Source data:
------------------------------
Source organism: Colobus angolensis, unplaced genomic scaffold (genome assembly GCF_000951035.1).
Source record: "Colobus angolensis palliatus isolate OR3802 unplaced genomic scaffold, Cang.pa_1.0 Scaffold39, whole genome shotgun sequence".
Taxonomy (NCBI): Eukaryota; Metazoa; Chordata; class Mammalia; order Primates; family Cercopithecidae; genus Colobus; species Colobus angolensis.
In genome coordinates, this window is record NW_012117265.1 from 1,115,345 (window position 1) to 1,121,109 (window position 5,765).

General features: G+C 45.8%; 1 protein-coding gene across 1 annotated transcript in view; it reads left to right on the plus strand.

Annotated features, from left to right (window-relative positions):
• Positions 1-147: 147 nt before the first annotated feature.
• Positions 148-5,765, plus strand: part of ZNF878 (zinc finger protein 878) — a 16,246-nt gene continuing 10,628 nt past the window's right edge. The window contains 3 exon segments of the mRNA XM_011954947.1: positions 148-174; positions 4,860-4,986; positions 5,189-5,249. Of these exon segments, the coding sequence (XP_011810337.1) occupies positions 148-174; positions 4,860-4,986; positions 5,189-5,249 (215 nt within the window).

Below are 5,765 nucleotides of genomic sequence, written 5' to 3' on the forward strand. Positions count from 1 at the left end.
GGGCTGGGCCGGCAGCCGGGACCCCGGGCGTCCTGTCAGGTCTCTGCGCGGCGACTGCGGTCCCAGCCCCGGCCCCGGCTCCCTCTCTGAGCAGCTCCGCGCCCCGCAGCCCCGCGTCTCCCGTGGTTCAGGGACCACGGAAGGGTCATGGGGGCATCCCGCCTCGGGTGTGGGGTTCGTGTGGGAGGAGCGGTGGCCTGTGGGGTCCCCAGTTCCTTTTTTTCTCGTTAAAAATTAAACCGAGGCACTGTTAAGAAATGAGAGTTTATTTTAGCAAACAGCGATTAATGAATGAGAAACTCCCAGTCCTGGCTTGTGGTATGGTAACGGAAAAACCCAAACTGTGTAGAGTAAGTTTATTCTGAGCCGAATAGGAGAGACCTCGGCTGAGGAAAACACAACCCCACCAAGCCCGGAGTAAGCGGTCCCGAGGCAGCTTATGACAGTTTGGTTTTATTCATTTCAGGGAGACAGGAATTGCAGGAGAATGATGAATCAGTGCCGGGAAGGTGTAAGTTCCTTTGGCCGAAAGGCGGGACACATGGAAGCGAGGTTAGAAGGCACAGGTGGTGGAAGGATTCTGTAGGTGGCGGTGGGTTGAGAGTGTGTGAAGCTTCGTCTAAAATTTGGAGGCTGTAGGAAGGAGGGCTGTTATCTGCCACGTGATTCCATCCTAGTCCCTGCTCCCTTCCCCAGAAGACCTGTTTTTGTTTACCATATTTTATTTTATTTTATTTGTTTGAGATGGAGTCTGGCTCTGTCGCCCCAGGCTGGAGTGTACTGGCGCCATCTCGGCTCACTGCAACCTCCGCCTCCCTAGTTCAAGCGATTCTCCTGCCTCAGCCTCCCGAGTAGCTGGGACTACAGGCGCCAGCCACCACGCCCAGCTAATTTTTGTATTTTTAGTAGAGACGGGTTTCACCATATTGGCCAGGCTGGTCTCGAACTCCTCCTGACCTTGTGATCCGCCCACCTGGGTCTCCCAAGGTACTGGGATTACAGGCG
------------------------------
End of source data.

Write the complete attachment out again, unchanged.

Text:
Source organism: Colobus angolensis, unplaced genomic scaffold (genome assembly GCF_000951035.1).
Source record: "Colobus angolensis palliatus isolate OR3802 unplaced genomic scaffold, Cang.pa_1.0 Scaffold39, whole genome shotgun sequence".
Taxonomy (NCBI): Eukaryota; Metazoa; Chordata; class Mammalia; order Primates; family Cercopithecidae; genus Colobus; species Colobus angolensis.
In genome coordinates, this window is record NW_012117265.1 from 1,115,345 (window position 1) to 1,121,109 (window position 5,765).

General features: G+C 45.8%; 1 protein-coding gene across 1 annotated transcript in view; it reads left to right on the plus strand.

Annotated features, from left to right (window-relative positions):
• Positions 1-147: 147 nt before the first annotated feature.
• Positions 148-5,765, plus strand: part of ZNF878 (zinc finger protein 878) — a 16,246-nt gene continuing 10,628 nt past the window's right edge. The window contains 3 exon segments of the mRNA XM_011954947.1: positions 148-174; positions 4,860-4,986; positions 5,189-5,249. Of these exon segments, the coding sequence (XP_011810337.1) occupies positions 148-174; positions 4,860-4,986; positions 5,189-5,249 (215 nt within the window).

Below are 5,765 nucleotides of genomic sequence, written 5' to 3' on the forward strand. Positions count from 1 at the left end.
GGGCTGGGCCGGCAGCCGGGACCCCGGGCGTCCTGTCAGGTCTCTGCGCGGCGACTGCGGTCCCAGCCCCGGCCCCGGCTCCCTCTCTGAGCAGCTCCGCGCCCCGCAGCCCCGCGTCTCCCGTGGTTCAGGGACCACGGAAGGGTCATGGGGGCATCCCGCCTCGGGTGTGGGGTTCGTGTGGGAGGAGCGGTGGCCTGTGGGGTCCCCAGTTCCTTTTTTTCTCGTTAAAAATTAAACCGAGGCACTGTTAAGAAATGAGAGTTTATTTTAGCAAACAGCGATTAATGAATGAGAAACTCCCAGTCCTGGCTTGTGGTATGGTAACGGAAAAACCCAAACTGTGTAGAGTAAGTTTATTCTGAGCCGAATAGGAGAGACCTCGGCTGAGGAAAACACAACCCCACCAAGCCCGGAGTAAGCGGTCCCGAGGCAGCTTATGACAGTTTGGTTTTATTCATTTCAGGGAGACAGGAATTGCAGGAGAATGATGAATCAGTGCCGGGAAGGTGTAAGTTCCTTTGGCCGAAAGGCGGGACACATGGAAGCGAGGTTAGAAGGCACAGGTGGTGGAAGGATTCTGTAGGTGGCGGTGGGTTGAGAGTGTGTGAAGCTTCGTCTAAAATTTGGAGGCTGTAGGAAGGAGGGCTGTTATCTGCCACGTGATTCCATCCTAGTCCCTGCTCCCTTCCCCAGAAGACCTGTTTTTGTTTACCATATTTTATTTTATTTTATTTGTTTGAGATGGAGTCTGGCTCTGTCGCCCCAGGCTGGAGTGTACTGGCGCCATCTCGGCTCACTGCAACCTCCGCCTCCCTAGTTCAAGCGATTCTCCTGCCTCAGCCTCCCGAGTAGCTGGGACTACAGGCGCCAGCCACCACGCCCAGCTAATTTTTGTATTTTTAGTAGAGACGGGTTTCACCATATTGGCCAGGCTGGTCTCGAACTCCTCCTGACCTTGTGATCCGCCCACCTGGGTCTCCCAAGGTACTGGGATTACAGGCG